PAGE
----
DECC have published their consultation document on the banding review for Renewables Obligation Certificates (ROCs).

The consultation appears soon after the Conservative Party Conference, where there was a strong suggestion of, at best, a division in the coalition camp - between Chris Huhne, on the one side, and George Osborne and David Cameron, on the other side - as regards ongoing support for renewables investment.

The perception that the honeymoon period for renewables may soon be over is perhaps given more context in the Levy Control Framework, as announced in this year’s budget, which sets an overall cap on the amount that can be spent over the current Comprehensive Spending Review (CSR) period - 2011-2015. The government’s emphasis is on supporting renewable electricity generation cost effectively, and current modelling suggests that, without a reduction in banding levels, the levy envelope for the RO would be exceeded by around £130m and £290m in 2013/14 and 2014/15 respectively.

So, for example, in relation to offshore wind (our only hope of meeting our 2020 targets) the DECC take the view that the cost of deploying offshore transmission is 2ROCs/MWh, and therefore propose that that is the marginal cost of meeting the target. Therefore, subsidies should “encourage” an ever-decreasing cost. So, for accreditation in 2015/16 the proposed banding for offshore is 1.9 ROC/MWh, and for 2016/17 it is 1.8 ROC/MWh. Further, as offshore wind is taken as the marginal technology, all other technologies (except for wave and tidal) should be subject to a maximum of 1.8 ROC/MWh by 2016/17.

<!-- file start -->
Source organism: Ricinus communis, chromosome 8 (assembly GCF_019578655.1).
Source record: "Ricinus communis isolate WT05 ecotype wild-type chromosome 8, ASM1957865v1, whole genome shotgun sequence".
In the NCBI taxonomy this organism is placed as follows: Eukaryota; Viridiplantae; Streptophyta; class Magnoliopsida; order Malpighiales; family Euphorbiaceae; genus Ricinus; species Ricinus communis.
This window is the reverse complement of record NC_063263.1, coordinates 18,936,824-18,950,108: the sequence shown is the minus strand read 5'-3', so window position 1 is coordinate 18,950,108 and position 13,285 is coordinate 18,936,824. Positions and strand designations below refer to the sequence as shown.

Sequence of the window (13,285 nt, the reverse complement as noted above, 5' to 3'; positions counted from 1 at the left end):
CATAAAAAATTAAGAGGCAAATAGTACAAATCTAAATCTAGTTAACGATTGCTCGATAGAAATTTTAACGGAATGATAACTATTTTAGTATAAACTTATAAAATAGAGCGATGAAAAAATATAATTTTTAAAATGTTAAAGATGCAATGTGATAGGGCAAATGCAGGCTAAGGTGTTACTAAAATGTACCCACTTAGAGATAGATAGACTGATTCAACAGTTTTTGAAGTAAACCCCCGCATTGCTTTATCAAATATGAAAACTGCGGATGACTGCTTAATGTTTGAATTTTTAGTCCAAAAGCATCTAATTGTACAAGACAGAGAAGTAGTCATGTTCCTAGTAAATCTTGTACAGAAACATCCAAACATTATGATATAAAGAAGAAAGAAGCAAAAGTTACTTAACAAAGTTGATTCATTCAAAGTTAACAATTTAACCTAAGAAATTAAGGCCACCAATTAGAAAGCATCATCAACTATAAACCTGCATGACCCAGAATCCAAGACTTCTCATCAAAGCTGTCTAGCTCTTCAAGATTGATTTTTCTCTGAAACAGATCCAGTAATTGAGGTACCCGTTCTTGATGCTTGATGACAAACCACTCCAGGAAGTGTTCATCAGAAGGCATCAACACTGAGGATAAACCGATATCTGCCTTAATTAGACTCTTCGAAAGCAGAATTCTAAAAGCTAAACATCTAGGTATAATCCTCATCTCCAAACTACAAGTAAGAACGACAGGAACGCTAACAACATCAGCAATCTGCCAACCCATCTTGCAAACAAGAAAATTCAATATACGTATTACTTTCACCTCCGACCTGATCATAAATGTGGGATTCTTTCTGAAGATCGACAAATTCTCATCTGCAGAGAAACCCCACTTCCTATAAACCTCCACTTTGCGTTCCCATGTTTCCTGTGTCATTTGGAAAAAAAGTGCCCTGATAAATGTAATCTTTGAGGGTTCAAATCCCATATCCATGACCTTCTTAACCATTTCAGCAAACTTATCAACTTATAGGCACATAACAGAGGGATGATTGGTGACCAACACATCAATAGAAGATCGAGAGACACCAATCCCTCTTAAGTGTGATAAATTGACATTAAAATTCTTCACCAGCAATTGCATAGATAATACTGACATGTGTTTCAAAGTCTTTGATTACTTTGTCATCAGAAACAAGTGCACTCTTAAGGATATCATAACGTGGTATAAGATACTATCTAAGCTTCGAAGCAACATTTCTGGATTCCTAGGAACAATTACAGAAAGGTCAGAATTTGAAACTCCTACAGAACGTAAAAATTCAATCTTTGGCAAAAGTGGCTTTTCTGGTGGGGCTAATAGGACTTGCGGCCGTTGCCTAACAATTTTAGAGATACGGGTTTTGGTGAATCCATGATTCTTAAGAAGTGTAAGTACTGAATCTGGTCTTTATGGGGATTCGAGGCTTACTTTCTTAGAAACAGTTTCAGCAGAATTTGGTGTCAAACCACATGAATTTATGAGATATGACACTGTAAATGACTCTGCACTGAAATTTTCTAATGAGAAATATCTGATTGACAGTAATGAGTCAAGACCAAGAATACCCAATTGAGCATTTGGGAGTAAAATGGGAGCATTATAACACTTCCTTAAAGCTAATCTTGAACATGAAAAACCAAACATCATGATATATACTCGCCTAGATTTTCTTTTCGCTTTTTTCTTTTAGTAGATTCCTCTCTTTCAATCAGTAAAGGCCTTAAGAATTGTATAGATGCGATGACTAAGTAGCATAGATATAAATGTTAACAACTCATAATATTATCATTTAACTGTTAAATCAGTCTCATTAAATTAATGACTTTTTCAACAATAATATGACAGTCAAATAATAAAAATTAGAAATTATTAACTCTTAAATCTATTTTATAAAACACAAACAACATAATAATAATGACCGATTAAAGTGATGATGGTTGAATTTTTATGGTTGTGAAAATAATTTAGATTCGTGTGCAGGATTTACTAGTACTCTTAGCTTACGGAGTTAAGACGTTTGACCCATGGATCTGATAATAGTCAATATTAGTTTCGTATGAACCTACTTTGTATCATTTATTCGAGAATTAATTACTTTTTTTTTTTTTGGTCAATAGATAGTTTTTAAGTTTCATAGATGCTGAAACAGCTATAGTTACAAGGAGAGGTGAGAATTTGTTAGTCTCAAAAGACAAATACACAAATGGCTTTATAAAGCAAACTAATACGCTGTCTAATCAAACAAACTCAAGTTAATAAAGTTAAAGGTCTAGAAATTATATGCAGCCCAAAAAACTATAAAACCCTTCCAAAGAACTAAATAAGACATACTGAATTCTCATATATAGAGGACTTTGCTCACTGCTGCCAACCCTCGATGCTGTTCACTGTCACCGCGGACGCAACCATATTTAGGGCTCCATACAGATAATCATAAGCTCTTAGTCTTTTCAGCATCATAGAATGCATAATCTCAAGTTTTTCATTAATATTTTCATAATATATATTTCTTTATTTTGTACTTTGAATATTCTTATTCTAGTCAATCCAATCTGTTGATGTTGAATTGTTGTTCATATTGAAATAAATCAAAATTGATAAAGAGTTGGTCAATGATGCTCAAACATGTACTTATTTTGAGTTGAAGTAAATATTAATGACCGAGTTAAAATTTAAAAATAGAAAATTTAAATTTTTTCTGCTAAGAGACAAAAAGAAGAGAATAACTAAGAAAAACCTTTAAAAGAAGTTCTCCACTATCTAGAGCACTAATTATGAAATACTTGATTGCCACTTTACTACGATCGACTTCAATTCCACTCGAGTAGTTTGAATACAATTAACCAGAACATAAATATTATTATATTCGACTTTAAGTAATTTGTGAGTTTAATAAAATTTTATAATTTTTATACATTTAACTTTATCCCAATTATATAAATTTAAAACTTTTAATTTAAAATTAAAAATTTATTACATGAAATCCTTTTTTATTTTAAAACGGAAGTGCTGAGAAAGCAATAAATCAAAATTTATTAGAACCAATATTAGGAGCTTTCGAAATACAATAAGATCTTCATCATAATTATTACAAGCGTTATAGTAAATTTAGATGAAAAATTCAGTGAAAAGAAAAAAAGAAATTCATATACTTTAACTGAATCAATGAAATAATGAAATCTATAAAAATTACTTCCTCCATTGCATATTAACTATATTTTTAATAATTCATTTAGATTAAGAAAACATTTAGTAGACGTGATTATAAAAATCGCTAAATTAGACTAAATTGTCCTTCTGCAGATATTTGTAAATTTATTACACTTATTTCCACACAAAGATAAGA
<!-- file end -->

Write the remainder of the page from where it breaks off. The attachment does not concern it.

Wave and tidal is regarded as in need of a much higher banding support in order to encourage investment in a sector that is still far from commercial development, and so the proposal is that for installations of up to 30MW that are accredited and operational before 1 April 2017, the banding should be 5 ROCs/MWh.

Apart from wave and tidal, there is a general reduction in support for renewables in the consultation document, perhaps a sign that even this sector is not immune from the tightening of purse strings across the board. However, lest we get too disheartened, we must recall that when support for solar PV projects was slashed earlier this year, which many took to sound the death-knell for solar in the UK, it was followed very quickly by a sharp fall in the cost of PV cells. So, we may find that the steadily-reducing level of government support for renewables (excepting wave and tidal) has the intended result of encouraging a reduction in installation costs and we remain on track to meet our 2020 targets.